Building Mixers for the World
By Don Steele
Most of us would have no reason to visit the offices and manufacturing plant of Roto-Mix LLC in Dodge City, but this unassuming structure hidden down the hill south of east Wyatt Earp Boulevard houses one of the top agricultural service businesses in the country.
The Roto-Mix story is American enterprise at its best.
The story begins with a young businessman named Ben Neier, who was looking for his way into the agricultural services business. Working with two Canadian friends, Neier developed an idea he had for an auger mixer to sell to the growing number of cattle feed yards and dairies across the midwest.
In 1961 he built his first mixer and started a business called B-J Manufacturing.
By 1965 he had enough capital and enough orders to build a plant near the railroad tracks along Dodge City’s eastern industrial corridor.
B-J Manufacturing expanded to other agricultural implements: manure spreaders, irrigation systems, pump jacks and farm equipment.
In the late 1970s Neier sold the business to a company in Nebraska and created Roto-Mix. He retained the joint patent on the mixer, bought his Canadian friends out and started a new phase of development.
“There are still a lot of those old auger mixers around,” said Rod Neier, Ben’s son and now president of Roto-Mix.
As feeding conditions and commodities changed over the years, Roto-Mix made adjustments in the design and operation of their mixers.
“A lot of the feed yards are using distiller’s grain from the ethanol plants now, and that’s a tricky material to mix. The moisture content is really inconsistent, which poses a challenge for mixing,” Neier said.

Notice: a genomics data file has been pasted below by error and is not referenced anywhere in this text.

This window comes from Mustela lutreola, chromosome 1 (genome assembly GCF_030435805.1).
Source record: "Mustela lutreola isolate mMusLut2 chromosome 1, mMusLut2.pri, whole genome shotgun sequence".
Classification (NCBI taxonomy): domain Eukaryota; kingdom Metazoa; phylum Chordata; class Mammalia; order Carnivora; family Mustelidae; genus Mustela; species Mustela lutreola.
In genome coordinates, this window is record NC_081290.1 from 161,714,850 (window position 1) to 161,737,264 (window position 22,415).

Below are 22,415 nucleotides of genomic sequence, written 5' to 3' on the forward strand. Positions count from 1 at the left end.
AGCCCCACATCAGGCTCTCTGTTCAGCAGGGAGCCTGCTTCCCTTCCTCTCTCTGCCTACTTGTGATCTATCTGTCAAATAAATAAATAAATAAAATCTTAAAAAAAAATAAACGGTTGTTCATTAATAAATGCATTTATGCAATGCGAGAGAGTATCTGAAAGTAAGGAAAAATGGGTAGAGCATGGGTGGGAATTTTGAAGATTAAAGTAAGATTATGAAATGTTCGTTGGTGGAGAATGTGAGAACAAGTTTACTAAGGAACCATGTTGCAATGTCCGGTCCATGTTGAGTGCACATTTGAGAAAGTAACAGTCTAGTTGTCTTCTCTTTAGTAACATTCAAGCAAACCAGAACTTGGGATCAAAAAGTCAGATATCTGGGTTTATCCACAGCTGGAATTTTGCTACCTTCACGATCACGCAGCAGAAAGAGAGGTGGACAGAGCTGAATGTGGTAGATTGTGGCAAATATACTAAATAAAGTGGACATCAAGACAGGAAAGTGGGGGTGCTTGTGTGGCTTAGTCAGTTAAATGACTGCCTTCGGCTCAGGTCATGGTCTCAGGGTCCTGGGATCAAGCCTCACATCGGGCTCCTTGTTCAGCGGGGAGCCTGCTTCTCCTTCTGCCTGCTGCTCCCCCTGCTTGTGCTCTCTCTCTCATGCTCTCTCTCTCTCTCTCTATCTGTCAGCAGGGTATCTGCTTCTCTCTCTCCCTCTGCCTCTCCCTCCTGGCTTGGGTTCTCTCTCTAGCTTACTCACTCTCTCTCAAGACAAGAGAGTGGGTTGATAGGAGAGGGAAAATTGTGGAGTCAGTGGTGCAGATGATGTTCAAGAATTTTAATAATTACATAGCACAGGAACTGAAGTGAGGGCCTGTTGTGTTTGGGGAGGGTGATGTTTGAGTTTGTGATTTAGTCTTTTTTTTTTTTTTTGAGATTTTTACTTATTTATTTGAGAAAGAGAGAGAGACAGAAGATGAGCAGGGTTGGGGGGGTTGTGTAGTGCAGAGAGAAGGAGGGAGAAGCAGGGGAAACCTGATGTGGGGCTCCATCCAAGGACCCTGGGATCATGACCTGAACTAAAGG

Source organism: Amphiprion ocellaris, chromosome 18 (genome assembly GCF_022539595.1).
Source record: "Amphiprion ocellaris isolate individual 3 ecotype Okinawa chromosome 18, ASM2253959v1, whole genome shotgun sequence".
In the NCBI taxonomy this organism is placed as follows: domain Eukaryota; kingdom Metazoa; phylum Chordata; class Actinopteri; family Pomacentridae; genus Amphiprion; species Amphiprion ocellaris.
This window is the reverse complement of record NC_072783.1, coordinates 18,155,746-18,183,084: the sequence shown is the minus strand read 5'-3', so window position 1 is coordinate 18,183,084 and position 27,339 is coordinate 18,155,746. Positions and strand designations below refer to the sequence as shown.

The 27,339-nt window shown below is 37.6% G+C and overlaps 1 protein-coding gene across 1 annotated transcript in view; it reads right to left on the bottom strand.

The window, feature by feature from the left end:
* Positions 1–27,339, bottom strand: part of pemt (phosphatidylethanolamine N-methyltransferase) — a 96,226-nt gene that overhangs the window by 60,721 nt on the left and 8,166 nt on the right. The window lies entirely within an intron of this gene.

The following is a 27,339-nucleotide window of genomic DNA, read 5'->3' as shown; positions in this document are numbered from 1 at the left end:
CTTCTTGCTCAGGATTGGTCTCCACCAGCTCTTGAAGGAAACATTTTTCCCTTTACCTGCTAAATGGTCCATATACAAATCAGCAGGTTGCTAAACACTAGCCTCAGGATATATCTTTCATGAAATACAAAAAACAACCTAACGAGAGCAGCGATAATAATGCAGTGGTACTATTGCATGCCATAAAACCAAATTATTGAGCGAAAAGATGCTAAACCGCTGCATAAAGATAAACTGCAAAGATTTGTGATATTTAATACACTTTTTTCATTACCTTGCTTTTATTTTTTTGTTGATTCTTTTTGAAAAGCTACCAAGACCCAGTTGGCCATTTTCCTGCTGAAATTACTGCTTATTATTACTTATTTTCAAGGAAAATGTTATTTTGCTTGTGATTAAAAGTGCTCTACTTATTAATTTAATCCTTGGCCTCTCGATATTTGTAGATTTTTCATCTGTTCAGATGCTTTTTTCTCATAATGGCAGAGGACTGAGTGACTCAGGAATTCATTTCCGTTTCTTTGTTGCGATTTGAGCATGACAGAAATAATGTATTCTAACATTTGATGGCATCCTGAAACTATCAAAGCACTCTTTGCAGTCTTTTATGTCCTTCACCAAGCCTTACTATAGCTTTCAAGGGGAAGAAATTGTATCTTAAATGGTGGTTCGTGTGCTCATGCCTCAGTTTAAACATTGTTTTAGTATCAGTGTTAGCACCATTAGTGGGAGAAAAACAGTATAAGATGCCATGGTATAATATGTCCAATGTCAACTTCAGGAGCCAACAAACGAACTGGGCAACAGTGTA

There are dozens of other manufacturers across the country, but only a handful qualify as truly national supplier, and Roto-Mix has become one of them.
Joining the family business
Rod Neier graduated in 1981 with an accounting degree from Ft. Hays State University. He got a job in Amarillo and eventually attained CPA certification. When his firm had an opening in their Dodge City branch, Neier transferred to it and eventually bought the Dodge City practice and merged with Smoll and Banning.
Along the way, Neier was helping his dad with accounting for Roto-Mix and in 1993 he joined the business as vice-president/controller.
By 1997, Ben was ready to take some time off, maybe travel a little, and Rod became president. Although Ben is now semi-retired, he’s still involved in the business and the process of charting the company’s direction.
Just the facts
The Roto-Mix story includes a lot of impressive numbers.
The firm currently has nearly 100 Dodge City employees. “We’re proud of the fact that, while others were laying people off, we were able to retain our employment numbers at a high level,” Neier said. Their payroll roster makes them one of the area’s biggest employers, and their annual $5 million payroll contributes significantly to the local economy.
Furthermore, they are now hiring assembly and fabrication workers. “The need for help goes up and down a little with the orders, but we are hiring right now,” Neier said.
According to Neier, the feedlot industry has weathered the recession in relatively good shape, while the dairy industry has had more trouble.
While most of the Roto-Mix employees have been through technical school as welders or machinists, some come to the plant by way of good experience in other jobs.
Neier finds that it’s increasingly harder to find help. “A lot of kids coming out of school aren’t interested in manufacturing jobs, even though they can make a really good living doing that,” Neier said.
And although you might expect that welding would be a skill that’s been essentially the same for decades, that’s not the case.
“Three of out best welders are in Tulsa right now, attending welding school. There are new gasses, new wire, new machines — we have to keep up with the innovations in the craft,” Neier said.
Roto-Mix employs people outside of Dodge City as well. “We have a manufacturing plant in Hoisington that’s actually more square footage than the one in Dodge, and we have a location in Scott City for installation and service,” Neier said.